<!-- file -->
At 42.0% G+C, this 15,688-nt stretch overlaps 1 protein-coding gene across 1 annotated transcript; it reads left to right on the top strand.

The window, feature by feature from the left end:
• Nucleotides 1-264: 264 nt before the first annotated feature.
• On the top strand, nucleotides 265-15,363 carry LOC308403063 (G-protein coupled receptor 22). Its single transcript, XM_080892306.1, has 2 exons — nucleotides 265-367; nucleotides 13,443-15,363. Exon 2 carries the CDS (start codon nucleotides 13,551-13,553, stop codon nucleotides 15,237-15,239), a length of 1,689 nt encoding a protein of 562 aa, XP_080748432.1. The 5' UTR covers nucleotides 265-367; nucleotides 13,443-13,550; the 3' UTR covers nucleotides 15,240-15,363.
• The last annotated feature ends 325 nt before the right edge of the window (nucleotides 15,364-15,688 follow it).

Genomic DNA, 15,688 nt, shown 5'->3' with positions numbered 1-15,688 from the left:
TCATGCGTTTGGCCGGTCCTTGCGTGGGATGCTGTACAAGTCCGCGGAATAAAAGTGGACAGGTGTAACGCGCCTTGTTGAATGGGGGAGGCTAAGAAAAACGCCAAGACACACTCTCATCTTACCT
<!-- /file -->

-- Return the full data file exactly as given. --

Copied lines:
At 42.0% G+C, this 15,688-nt stretch overlaps 1 protein-coding gene across 1 annotated transcript; it reads left to right on the top strand.

The window, feature by feature from the left end:
• Nucleotides 1-264: 264 nt before the first annotated feature.
• On the top strand, nucleotides 265-15,363 carry LOC308403063 (G-protein coupled receptor 22). Its single transcript, XM_080892306.1, has 2 exons — nucleotides 265-367; nucleotides 13,443-15,363. Exon 2 carries the CDS (start codon nucleotides 13,551-13,553, stop codon nucleotides 15,237-15,239), a length of 1,689 nt encoding a protein of 562 aa, XP_080748432.1. The 5' UTR covers nucleotides 265-367; nucleotides 13,443-13,550; the 3' UTR covers nucleotides 15,240-15,363.
• The last annotated feature ends 325 nt before the right edge of the window (nucleotides 15,364-15,688 follow it).

Genomic DNA, 15,688 nt, shown 5'->3' with positions numbered 1-15,688 from the left:
TCATGCGTTTGGCCGGTCCTTGCGTGGGATGCTGTACAAGTCCGCGGAATAAAAGTGGACAGGTGTAACGCGCCTTGTTGAATGGGGGAGGCTAAGAAAAACGCCAAGACACACTCTCATCTTACCT